Kia ora Koutou,

Well. That’s the first in 93 birthdays that I’ve ever been sick. In all those decades I’ve been happy, sad, angry, cold, ecstatic but never sick. I suppose it had to happen once.

Lying in bed gave me time to think about those nine decades and other birthdays. In 1939 I was ten. There were 103 males to every 100 females but war was coming very fast and the next decade those numbers would change as young men scrambled to join the armed forces and march off to their Blue Smoke days along with a group of nurses. The ones who came back four or more years later were not only older but changed forever because of what they’d seen and done, because of what had happened to them and their mates.

And all of a sudden I was about to celebrate my 14th birthday and without a moment’s hesitation I decided I would give myself a birthday present. I would make a dress. Rose had an old treadle sewing machine so why not?

I wanted a new dress. Needed a new dress. I was going to a dance. My brother had agreed to double me on his bike the five miles into Napier to the Forresters Hall dance on the Saturday night.

I knew I had to buy a pattern and some (not fabric, that term came later) material. Shops sold material.
I’d hated sewing class. I did not want to learn blanket stitch, I got very cross indeed doing cross stitch and my sewing teacher got very very cross when she saw the results. I had no patience. I did not want to learn, I wanted to do.

I looked at the pictures on front of the pattern packets and chose one with a round neckline, not too low or Rose would put a kibosh on the whole thing, and I bought two reels of cotton, the zip (small word — large bloody sodding shouting effort), then I went home, spread the material on the table, sorted the pattern pieces, pinned them to the material and began cutting. It might have been easier if I’d decided to climb into a Boeing 17 Flghting Fortress (or whatever), turned on the key and taken off for a nice Saturday afternoon fly over.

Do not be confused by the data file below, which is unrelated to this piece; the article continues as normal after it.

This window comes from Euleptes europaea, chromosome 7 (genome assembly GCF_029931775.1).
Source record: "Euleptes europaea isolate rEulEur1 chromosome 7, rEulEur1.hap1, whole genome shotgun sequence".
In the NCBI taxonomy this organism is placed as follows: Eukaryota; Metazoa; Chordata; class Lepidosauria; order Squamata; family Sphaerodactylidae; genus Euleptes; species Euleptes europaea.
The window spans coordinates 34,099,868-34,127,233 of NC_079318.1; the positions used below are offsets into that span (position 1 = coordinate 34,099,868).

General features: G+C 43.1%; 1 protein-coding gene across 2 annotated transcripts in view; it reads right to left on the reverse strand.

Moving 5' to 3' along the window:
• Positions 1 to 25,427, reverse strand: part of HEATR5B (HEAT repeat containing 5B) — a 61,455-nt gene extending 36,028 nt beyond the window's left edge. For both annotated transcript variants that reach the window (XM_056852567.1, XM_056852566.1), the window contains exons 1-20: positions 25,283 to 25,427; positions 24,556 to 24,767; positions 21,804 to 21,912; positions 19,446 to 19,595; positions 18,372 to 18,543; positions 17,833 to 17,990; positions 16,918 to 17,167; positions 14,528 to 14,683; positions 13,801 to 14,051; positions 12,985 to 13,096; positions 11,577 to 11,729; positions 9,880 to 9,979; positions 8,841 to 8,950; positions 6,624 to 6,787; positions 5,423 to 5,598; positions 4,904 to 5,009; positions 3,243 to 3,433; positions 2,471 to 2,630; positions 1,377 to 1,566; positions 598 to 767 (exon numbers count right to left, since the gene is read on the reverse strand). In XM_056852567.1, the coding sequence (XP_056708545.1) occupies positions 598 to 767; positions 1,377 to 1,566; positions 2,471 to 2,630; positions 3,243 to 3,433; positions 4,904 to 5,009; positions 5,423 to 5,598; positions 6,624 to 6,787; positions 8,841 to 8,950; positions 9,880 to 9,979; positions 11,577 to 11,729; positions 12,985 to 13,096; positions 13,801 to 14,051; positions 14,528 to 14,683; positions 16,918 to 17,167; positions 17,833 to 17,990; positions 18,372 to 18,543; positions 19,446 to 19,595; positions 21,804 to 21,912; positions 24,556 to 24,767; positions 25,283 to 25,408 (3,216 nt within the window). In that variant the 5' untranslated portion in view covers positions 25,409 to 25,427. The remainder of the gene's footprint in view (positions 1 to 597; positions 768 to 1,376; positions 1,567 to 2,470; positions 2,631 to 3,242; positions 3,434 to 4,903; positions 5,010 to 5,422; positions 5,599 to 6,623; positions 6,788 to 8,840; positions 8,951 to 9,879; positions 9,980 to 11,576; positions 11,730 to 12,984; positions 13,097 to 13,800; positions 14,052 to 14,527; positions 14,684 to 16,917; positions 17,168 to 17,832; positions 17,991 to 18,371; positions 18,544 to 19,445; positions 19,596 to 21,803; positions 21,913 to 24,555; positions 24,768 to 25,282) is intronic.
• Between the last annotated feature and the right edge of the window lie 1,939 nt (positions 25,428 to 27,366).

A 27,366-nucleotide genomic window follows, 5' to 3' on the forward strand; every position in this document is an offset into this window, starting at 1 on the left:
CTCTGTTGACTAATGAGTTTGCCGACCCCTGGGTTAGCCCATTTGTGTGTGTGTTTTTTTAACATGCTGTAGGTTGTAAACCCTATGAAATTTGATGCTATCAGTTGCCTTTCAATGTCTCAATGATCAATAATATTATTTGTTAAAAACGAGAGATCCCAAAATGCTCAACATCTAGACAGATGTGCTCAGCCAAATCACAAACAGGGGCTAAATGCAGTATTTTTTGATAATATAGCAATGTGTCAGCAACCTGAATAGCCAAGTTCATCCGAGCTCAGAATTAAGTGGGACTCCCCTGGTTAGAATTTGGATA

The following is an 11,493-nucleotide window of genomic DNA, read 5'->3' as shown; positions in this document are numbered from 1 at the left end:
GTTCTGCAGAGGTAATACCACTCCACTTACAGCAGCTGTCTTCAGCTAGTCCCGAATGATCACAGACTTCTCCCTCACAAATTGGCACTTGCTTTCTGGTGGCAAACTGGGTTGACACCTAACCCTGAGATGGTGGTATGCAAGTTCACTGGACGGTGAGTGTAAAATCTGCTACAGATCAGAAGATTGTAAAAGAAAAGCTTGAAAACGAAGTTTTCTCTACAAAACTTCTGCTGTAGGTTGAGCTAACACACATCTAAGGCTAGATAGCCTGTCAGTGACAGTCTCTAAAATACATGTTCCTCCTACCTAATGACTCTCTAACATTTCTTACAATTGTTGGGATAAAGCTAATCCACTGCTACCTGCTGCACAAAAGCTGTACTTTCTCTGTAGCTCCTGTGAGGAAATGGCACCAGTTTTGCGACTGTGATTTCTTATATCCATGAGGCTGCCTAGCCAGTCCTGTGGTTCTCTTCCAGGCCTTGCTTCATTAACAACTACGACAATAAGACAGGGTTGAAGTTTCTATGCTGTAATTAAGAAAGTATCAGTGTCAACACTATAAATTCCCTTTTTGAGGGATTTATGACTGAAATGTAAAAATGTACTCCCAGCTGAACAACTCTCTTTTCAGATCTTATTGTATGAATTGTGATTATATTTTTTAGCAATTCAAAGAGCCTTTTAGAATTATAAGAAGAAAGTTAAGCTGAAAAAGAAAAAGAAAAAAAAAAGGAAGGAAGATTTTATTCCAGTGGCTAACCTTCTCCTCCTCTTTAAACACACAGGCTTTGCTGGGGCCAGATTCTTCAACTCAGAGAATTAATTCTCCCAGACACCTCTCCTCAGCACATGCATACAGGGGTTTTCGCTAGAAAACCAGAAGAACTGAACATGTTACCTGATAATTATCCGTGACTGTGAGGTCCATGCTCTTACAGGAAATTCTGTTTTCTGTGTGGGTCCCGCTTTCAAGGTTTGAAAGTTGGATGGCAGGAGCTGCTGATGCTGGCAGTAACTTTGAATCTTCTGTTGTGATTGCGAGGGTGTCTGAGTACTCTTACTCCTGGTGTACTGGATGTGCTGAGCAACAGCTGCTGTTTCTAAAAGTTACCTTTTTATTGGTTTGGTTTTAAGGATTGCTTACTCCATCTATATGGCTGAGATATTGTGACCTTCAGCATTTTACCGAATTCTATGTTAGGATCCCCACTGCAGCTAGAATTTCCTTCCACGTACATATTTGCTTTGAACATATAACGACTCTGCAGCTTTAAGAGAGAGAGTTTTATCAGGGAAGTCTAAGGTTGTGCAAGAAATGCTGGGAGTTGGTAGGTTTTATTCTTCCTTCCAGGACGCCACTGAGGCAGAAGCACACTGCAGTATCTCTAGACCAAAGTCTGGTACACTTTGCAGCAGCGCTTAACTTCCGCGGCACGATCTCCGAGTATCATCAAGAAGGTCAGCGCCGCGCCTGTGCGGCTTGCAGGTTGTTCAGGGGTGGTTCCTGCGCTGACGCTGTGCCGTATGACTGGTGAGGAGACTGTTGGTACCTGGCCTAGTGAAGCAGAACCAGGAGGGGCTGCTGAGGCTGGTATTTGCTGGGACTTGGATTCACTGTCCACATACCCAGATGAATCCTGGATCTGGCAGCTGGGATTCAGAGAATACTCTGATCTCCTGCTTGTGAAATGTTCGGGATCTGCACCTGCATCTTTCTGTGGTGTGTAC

Fortunately the material was plain because it would never have entered my head that I should match the front and back seams if the material was spotted or floral. I put the cotton reel on the little stick thing, threaded it around the hoops and into the eye of the needle and then, watched excitedly by my sister Val, I managed to treadle the needle down and it caught up with the little reel underneath and all was ready. I put my foot down gently and the machine began to sew.

Fitting the sleeves, I have to say, was a bit of a mission, but after one go when I sewed it to the garment inside out, I finally got both sleeves sewn on. The dress had a round neck so that needed to be lined and between us, Val and I eventually worked it out. So that was that, except for hand sewing the hem.

‘It has to be invisible sewing,’ said Val. Helpfully.

‘Who the hell gets down on the floor and peers at hems?’

‘They don’t,’ said Val, ‘they can tell by looking. Hems have to be hand sewn. They have be invisibly hand sewn.’

I got a needle, threaded it, and sewed the hem. Sadly the stitches were not all invisible but I decided I would just dance faster. I ironed the dress and tried it on. It was too long.

‘I think I’ll just cut it off,’ I said, ‘no-one will notice.’

‘They will,’ said the Voice of Doom.

So I unpicked the damn thing, cut some off, hand sewed the hem.

‘Its too short,’ said Rose, finally looking up from her book.

So I unpicked it again and made it an inch or so longer. Ironed it, put it on, waited…

Rose looked at it for what seemed like ages.

Finally.

‘All right,’ she said. ‘You’ll pass with a push.’

Renée